Peter Riezebos, artist and art entrepreneur in China

You may have seen the paintings of Peter Riezebos in the Shanghai Museum of Modern Art. You may even have met the artists at one of his recent live painting shows at a gallery or in one of Shanghai’s hotels. Peter Riezebos from The Netherlands is hot in China. “I am both an art entrepreneur and an artist. In Shanghai, the upcoming art capital of the world, one needs to be both to be successful.”

When Peter Riezebos first landed in Shanghai in 2009, the metropolis immediately won his heart. After he took part in an exchange program for his academic studies of communication science and psychology, he decided to stay. “This city, with its vibrant environment, cultural heritage, rapid development and energetic people, is the world’s new New York. And, in my opinion, the future global art capital!”

Today, Riezebos’ life is developing along two different lines. He is in the process of finishing his PHD (‘Educational Technology’) at a Shanghai university. At the same time, his life as an artist has – to put it mildly – taken off nicely. Working from both his large private studio in the Art GoGo complex and at a workshop the university has provided him, he has taken the Chinese art society by storm. His extremely colorful and powerful ‘neo-expressionist’ style is greatly admired by Chinese art fans and his paintings usually sell at tens of thousands of euros.

Too shy to sell work

His painting career did not take off by itself. “I started painting long before I came to Shanghai, but I was too shy to sell my work. In my first year, I sent hundreds of emails without receiving answers. I had little sleep, worked on my PHD in the morning and painted in the afternoon and evening. But I did not give up until I got noticed. I did presentations in shopping centers, without pay. I offered to show my work in restaurants, free of charge. In 2013, I sold my first painting.” “One thing I have learned: success does not come by itself. My schedule is always full, with presentations, photo shoots, interviews and dinner appointments, often two or three per evening. It is hard work!”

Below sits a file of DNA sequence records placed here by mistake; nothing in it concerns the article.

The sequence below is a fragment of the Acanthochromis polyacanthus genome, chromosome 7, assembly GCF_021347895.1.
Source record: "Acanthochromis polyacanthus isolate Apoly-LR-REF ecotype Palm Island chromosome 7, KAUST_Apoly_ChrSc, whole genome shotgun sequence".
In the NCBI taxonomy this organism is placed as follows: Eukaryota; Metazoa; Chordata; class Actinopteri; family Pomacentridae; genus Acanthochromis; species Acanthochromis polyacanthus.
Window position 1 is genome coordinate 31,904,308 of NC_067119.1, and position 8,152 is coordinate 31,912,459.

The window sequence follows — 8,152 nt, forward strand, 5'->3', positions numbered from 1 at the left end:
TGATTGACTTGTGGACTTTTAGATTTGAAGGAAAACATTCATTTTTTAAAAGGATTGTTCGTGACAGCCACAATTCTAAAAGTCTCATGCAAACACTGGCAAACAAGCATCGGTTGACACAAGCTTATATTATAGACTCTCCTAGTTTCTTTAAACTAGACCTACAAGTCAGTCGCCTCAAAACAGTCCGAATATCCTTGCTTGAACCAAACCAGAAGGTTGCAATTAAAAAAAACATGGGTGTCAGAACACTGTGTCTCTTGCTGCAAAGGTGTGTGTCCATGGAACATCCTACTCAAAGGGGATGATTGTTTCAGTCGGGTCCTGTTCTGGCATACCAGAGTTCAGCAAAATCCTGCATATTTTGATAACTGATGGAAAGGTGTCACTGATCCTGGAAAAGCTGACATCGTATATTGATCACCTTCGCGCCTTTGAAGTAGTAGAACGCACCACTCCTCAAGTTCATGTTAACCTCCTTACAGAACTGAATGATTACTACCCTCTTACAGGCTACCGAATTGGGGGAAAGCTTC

Shanghai turned out to be a very inspiring place for the artist. As his style developed, he did away with his early ‘shyness’ and became very productive. “Shanghai has given me the clout to develop myself both as an artist and as an art businessman, selling my own work. In Shanghai, you won’t make it to the top if you stay in your workshop. You need to go out to sell your work, in a quite literal sense. It involves doing projects with my art agent, presenting collections in galleries and museums, even doing live painting shows.”

Well-developed art scene

Riezebos insists that the energy in the well-developed art scene is good and there is a lot of money going round. “Middle and upper class Chinese are getting more art-savvy. At the same time, they like spending money on art as an investment.” Riezebos applauds the interest that many locals in Shanghai have for ‘the arts’. “People spend time and money in the development and ‘growth’ of their kids. After school, many kids go to art, music and ballet lessons. There is a good art vibe in this city.”

Paint live at Ritz-Carlton

This summer, Riezebos was hired to paint live for an audience of one thousand art lovers in the Ritz-Carlton. The live painting has become part of his promotional repertoire. Peter likes to involve his audience in his painting session. “Live painting is my way of being transparent. In a few hours, the audience can see what materials I use and what techniques I apply. I can focus well, but it definitely is a thrilling experience to do it while an audience of hundreds of people is watching, kids too. Sometime I stop to explain what I am doing or what I am trying to achieve. In a painting show I reveal myself as the artist who tries not to stay in his ivory tower. I try to be accessible and to interact with my audience.” These and other activities help develop Riezebos’ bond with his growing number of ‘fans’.

Shanghai Museum of Modern Art

It is safe to say that Peter Riezebos’ art is hot in China. “I consider my show in the Shanghai Museum of Modern Art as the confirmation of my current status. It attracted large crowds and my work sells well. I enjoy being successful, but I don’t necessarily enjoy being in the media all the time. I do understand that, in the China art market, I need to be both the artist and the salesman. Painting, opening shows, doing photo shoots, handing out autographs: it’s part of being an artist in China. I can take admiration by the people – it’s genuine, people want you to have success and to enjoy it.”

What does the future hold for Peter Riezebos? “One would expect I would like to become a world-famous and dedicate my life fully to the arts. This may come as a surprise: I want to be successful and make a living with my paintings, but dedicate at least one or two days a week to my intellectual and scientific work. I convinced myself I would always have a two-track career, combining painting and science.”

It is very likely that Riezebos will work for many years in Shanghai. “I do believe this is the right place for me. Christies’ experts could very well be right that Shanghai and also Beijing may take over the position of London and New York in three to four years. Art has found a great breeding place here.”

This is where Peter Riesebos art will be exhibited (check Peter’s website):

-          Amsterdam - December 15 2017

-          Beverly Hills, LA (US) – April 2018

Shanghai - May 2018

< Previous Next >

Related articles